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but this difference is indicated elsewhere in the sentence as the verb in itself does not undergo any change in shape for this purpose. Thus the verbs in Sema could be sub-grouped on two different axes, viz., stationary verbs vs mobility verbs and transitive vs intransitive verbs. While the basis for the sub-grouping of the verbs have already been discussed, the other features of a verb beginning with the causative constructions will be discussed in the following sections.
3.3.3. Causatives
The most typical role of a subject is agentive, i.e., the animate being instigating or causing the happening denoted by the verb. And the most typical function of the indirect object is that of a receipient, i.e., of animate being passively implicated by the happening or state, for instance, in the sentence :
li kaku lakhì icwya `she gave me a book’
li `she’ is the agent (subject) kaku lakhì `a book’ is the affected participant (direct object) and i `I’ is the receipient. What has been stated above is the typical subject/object relation. However apart from its agentive function, the subject also frequently has the aaffective role, elsewhere typically of the object, as in :
anaye thuú anì `the child is growing’
asbo ikiqi anì `the tree is falling’
It is also possible in Sema to have the affection wilfully caused by an external agent, as in :
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pano anu thuúpe an ‘he is growing the child’ etc.
In the two illustrative examples given above pano `he’ is the external agent, asöbo `tree’ and anu `child’ are the affected participants. In these sentences the verb takes the causative marker pe.
The examples of the causatives cited above are typical in the sense that the one in the affective role is not performing any action on its part, whereas the affected person could also perform the agentive role, as in :
ino lipelono kaku lakhì icpekè `I caused her to give me a book’
In this instance, the affected person has to perform an agentive role/action, viz., giving the book, (though involuntarily). We have thus two types of causative construction in Sema. Sub-classification : causatives :
The illustrative examples given earlier show that the affected person may or may not perform any action. This could thus be the criterion for sub-classifying the causative constructions in Sema, i.e., the causative constructions in Sema in the first instance can be sub-classified into two, viz., non-agentive and agentive causatives. Semantically, the non-agentive causatives are those wherein the affected persons/objects do not play any role while the agentive causatives are those constructions in which the affected persons/objects are obliged to perform certain role (though involuntarily). This semantic difference is correlated with the structural difference, as in :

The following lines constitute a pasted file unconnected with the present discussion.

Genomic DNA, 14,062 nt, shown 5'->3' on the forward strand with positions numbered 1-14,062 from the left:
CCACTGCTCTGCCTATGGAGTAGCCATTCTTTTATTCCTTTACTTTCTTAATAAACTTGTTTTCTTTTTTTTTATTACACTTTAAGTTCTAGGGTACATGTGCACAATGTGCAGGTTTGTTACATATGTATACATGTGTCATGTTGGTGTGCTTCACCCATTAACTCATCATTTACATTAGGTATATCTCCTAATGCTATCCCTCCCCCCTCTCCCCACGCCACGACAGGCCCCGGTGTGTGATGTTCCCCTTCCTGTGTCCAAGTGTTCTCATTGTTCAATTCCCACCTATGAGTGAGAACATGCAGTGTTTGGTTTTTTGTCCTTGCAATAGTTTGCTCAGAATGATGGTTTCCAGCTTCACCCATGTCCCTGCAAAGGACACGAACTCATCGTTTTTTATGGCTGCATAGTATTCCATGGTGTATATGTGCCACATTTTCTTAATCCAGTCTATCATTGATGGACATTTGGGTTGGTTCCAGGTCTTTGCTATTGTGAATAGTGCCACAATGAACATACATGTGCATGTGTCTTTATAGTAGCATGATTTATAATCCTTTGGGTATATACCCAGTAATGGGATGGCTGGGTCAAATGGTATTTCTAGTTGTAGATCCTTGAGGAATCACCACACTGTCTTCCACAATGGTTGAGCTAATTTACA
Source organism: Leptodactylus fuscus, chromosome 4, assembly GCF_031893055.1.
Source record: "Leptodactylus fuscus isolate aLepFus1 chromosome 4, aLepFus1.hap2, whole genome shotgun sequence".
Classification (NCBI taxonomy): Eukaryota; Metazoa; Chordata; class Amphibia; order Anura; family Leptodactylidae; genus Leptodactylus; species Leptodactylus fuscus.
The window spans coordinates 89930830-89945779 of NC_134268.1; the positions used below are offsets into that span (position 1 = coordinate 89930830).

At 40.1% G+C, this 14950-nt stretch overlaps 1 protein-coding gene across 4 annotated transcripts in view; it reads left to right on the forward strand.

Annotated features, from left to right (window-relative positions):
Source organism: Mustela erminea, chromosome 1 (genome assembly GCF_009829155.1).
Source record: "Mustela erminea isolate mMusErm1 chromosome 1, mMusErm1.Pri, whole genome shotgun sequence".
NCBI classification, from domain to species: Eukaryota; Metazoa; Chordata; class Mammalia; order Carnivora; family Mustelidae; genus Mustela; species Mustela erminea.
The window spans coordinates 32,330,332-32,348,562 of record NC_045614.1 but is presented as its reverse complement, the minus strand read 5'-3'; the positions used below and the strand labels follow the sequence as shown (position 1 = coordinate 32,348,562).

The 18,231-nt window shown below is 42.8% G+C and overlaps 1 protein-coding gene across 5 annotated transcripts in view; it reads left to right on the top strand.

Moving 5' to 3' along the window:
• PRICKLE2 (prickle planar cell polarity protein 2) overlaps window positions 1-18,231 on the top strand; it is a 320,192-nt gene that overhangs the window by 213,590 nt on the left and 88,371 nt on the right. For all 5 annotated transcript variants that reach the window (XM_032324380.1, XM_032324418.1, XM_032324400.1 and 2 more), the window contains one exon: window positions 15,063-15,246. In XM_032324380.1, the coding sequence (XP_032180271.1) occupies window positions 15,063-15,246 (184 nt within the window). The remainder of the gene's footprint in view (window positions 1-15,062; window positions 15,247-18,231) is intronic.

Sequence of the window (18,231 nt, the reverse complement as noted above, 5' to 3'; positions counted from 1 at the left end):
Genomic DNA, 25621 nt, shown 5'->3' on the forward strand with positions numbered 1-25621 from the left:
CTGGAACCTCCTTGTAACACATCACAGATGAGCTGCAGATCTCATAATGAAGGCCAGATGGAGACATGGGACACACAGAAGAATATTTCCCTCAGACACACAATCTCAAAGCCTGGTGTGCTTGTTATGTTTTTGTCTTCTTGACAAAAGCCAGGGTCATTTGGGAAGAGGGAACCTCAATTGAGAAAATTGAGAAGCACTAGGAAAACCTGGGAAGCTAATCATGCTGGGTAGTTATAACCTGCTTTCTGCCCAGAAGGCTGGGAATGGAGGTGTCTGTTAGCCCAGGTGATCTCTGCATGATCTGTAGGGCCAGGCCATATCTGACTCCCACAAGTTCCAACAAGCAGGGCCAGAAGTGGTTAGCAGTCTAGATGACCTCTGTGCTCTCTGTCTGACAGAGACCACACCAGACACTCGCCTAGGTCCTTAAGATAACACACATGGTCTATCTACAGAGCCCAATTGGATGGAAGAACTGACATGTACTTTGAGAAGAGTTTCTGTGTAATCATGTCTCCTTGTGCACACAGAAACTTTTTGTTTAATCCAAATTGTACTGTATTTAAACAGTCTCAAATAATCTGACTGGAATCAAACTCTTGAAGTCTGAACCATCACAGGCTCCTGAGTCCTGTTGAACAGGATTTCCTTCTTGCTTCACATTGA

pano ana thuúpe anì vs `he caused the child to grow’
ino papelo akmla sipekè `I cause him to do the work’
paye akmla siwà `he did the work’
ino pape mildi lakhì cepekè `I caused him to walk a mile’
paye mildi lakhì cewà `he walked a mile’
ino ekilipelono asi cúpekè `I caused Ekili to eat meat’
ekili no asi cúwà ‘Ekili ate meat’
ekilipelono kaku phipelò `caused Ekili to read the book’
kaku philò `read the book’
ekili kaku phiwà `Ekili read the book’ etc.
It is seen from the illustrative examples given above, that the causative marker pe occurs twice when the affected person is obliged to perform some action, i.e., the causative marker pe occurs with both the verb as well as with the affected person/object who is obliged to perform the action specified. This double occurrence of the causative marker is found both when the verb is in intransitive construction, the locative case marker lo occurs after the causative marker pe occurring with the noun (affected person/object) and when the verb is in transitive construction, the ablative case marker lono1 rather than lo occurs with causative marker pe.

1. It was seen earlier that the ablative case marker lono is a combination of locative and nominative case marker.







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